LOS ANGELES, Sept. 8 /PRNewswire/ -- In a series of reports released
today, the UCLA Anderson Forecast slightly alters its short-term forecast and
warns of a potential national recession within two years. In California, the
growth pattern holds steadier with slow growth seen for the rest of this year,
followed by faster growth in 2005 and 2006. For the state, the key issue
remains the budget deficit and the forecast assumes some resolution involving
debt reduction. Any significant delays or postponements in bringing the
budget under control will negatively impact the state in both the short and
long-term. Job quality is the issue in Los Angeles as the creation of
"informal" jobs, which contribute less to the overall economy than do other
jobs outpaces more traditional employment.
The National Forecast
In a report titled, "U.S. Economy: Prelude to a Recession," UCLA Anderson
Forecast Senior Economist Michael Bazdarich breaks with a current Wall Street
consensus that believes the national economy is early in a growth period that
will only get stronger, and instead asserts that the underlying data reveal a
recovery that may be close to the end. "In chronological terms, the expansion
is still young," Bazdarich said, "and that supposed youth is what drives many
to think that strong growth will resume. However, in most relevant respects,
this expansion is very old, with the consumer, housing and even investment
sectors displaying all the vulnerabilities they would normally have only after
a long expansion."
Bazdarich, along with UCLA Anderson Forecast Director Edward Leamer, have
been warning for several years now that the recession-recovery cycle currently
being experienced in the national economy is unique among similar post-war
cycles. Historically, consumer spending dropped during such periods and
powerful recoveries were fueled by the return of strong consumer activity. In
the current scenario, consumer spending on housing, cars and other goods has
been maintained throughout and there is no boost in consumer spending to spur
the economy into high-growth mode. Along with an essentially maxed-out
consumer base, Bazdarich says that current stock-flow dynamics and investment
and inventory levels also mirror that of an "old" recovery.
In a best-case scenario, the current slow patch in the recovery holds for
two years or so, when more robust capital spending should reduce recession
risk. In the meantime, a consumer-led pull back could induce a recession
within the next two years.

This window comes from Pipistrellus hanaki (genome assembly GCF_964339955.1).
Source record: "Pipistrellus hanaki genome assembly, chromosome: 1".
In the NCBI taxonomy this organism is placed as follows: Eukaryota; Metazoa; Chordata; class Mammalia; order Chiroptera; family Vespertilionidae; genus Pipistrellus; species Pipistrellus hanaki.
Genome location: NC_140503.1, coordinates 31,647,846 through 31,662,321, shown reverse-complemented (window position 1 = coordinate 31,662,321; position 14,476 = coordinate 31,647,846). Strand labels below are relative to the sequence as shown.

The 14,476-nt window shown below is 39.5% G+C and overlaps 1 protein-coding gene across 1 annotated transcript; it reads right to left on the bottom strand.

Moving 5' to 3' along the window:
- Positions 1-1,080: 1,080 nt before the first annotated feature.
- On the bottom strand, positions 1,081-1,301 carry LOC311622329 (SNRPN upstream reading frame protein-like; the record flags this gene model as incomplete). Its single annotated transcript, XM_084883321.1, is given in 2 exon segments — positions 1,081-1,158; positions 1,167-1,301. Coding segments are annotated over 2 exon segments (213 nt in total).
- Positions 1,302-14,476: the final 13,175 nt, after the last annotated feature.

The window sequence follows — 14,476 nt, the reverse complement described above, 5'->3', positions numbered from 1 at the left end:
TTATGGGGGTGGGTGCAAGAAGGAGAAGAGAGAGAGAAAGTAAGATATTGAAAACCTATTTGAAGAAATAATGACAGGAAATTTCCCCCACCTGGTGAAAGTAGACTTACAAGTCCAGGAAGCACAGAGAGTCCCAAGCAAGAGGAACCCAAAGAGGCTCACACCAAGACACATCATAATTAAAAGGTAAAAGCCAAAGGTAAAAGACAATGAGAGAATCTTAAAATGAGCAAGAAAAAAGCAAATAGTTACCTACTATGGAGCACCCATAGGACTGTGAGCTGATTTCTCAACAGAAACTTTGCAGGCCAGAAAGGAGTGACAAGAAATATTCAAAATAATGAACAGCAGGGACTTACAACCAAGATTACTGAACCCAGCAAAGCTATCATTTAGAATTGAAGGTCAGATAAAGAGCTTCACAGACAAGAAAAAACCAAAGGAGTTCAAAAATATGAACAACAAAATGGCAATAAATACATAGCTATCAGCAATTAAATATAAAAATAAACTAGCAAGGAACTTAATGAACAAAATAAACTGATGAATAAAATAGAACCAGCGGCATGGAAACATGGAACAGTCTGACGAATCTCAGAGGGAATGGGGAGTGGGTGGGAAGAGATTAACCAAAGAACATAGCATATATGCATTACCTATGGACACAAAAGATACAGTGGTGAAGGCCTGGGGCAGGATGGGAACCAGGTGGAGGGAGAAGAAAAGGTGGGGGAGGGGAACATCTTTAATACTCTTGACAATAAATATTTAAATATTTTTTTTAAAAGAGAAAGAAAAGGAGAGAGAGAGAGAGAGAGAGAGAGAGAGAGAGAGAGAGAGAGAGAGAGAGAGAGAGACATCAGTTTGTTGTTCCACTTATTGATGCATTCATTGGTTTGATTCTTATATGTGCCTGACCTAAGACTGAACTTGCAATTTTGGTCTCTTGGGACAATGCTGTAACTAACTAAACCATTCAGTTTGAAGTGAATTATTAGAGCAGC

The California Forecast
The state budget is the big issue in California, as the essential
structural imbalance -- spending more than revenue income -- remains. In his
overview of the state's economy, UCLA Anderson Forecast Senior Economist
Joseph Hurd notes that the imbalance is being "funded" by state borrowing of
$15 billion (based on Proposition 57) from cities and counties across
"The economic implications of the budget mess are not good," Hurd said.
"In the short run, cities and counties will shed employment due to the 'loans'
they are being forced to give the state. We expect total job losses of about
45,000 at the state and local level in 2004 and 2005."
Hurd's report, titled "California: Growing and Growing ... But a Few Fixes
are Needed," assumes that Sacramento "solves" the budget problems by the next
fiscal year. He speculates that it will be a combination of taxes, user fees
and spending cuts, while "California becomes the gambling capital of the
nation (and partly lives off casino income)."
Not solving the budget issue has a big impact on the annual long-term
forecast, as the postponement of building maintenance and other infrastructure
projects will be put off indefinitely.
The Los Angeles Forecast
In Los Angeles, Senior Economist Christopher Thornberg focuses on job
creation and the quality of jobs being created in Los Angeles County. In a
report titled, "The Los Angeles Report: Good Jobs, Bad Jobs," Thornberg says
that Los Angeles has added 24,000 jobs since the start of the year. These
jobs are mostly in retail trade, finance and insurance, professional and
technical services, administrative support, transportation and warehousing,
and leisure and hospitality industries. Key sectors such as manufacturing,
information and government have performed poorly, while construction and
healthcare are flat.
About UCLA Anderson Forecast
UCLA Anderson Forecast is one of the most widely watched and often-cited
economic outlooks for California and the nation, and was unique in predicting
both the seriousness of the early-1990s downturn in California, and the
strength of the state's rebound since 1993. Most recently, the Forecast is
credited as the first major U.S. economic forecasting group to declare the
recession of 2001. Visit UCLA Anderson Forecast on the Web at
SOURCE UCLA Anderson School of Management